A pleasant little reference to old-school letter-writing.
At Seton Hill College, which gained university status in 2002, the switch cost about $200,000. The team there also relied on community goodwill: They asked business owners along Route 30, a major traffic corridor in Westmoreland County, to re-letter their moveable-type signs to congratulate the new Seton Hill University.
Most did, President JoAnne Boyle said.
The school’s students and faculty already had adapted.
“It wasn’t a hard sell at all,” Boyle said. “We spent a year raising the question with every constituency we could think of. We asked them, ‘Who are we?’ Because we were still thinking of ourselves as little Seton Hill College, even though it didn’t feel that way here.”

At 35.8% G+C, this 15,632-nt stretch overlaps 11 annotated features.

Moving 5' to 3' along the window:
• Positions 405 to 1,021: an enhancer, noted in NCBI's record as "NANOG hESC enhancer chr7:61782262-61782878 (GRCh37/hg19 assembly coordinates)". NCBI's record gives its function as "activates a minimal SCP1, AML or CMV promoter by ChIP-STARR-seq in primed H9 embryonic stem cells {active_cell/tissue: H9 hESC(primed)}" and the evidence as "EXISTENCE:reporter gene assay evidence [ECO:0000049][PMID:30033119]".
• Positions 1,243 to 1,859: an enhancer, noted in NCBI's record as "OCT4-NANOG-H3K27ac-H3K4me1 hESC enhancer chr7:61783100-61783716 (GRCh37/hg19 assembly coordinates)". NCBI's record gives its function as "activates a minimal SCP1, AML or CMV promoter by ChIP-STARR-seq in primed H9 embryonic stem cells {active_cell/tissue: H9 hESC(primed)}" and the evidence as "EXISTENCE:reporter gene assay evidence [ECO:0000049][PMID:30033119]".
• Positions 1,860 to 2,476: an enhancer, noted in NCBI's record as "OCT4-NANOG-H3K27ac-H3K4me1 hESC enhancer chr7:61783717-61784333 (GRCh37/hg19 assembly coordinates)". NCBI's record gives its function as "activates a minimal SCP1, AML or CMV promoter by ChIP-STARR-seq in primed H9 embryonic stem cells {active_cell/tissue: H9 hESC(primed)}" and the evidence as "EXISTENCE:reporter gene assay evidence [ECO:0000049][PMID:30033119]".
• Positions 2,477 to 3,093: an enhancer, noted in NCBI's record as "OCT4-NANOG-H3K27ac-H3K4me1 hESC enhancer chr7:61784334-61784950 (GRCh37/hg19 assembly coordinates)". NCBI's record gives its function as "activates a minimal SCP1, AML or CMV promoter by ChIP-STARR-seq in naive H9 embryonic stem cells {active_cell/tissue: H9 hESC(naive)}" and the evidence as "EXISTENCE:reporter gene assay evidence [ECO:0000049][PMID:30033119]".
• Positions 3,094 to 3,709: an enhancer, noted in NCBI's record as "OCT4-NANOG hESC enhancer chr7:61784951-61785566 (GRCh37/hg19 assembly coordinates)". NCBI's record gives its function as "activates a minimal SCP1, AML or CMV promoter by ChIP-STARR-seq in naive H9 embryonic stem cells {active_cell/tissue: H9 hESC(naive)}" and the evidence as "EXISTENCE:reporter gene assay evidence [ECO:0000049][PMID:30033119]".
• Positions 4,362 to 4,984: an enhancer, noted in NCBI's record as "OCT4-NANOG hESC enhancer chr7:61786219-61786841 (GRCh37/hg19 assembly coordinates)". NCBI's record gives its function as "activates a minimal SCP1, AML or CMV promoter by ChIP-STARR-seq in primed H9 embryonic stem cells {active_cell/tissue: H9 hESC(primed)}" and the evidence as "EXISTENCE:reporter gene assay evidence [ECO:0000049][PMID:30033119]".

Still, 10 years into it, the transition has not entirely finished. Boyle still writes to alumni, who are more likely to cherish the identity of the smaller college they attended. She is, with them, still making progress, one thank-you at a time, through a deep pile of outdated stationary.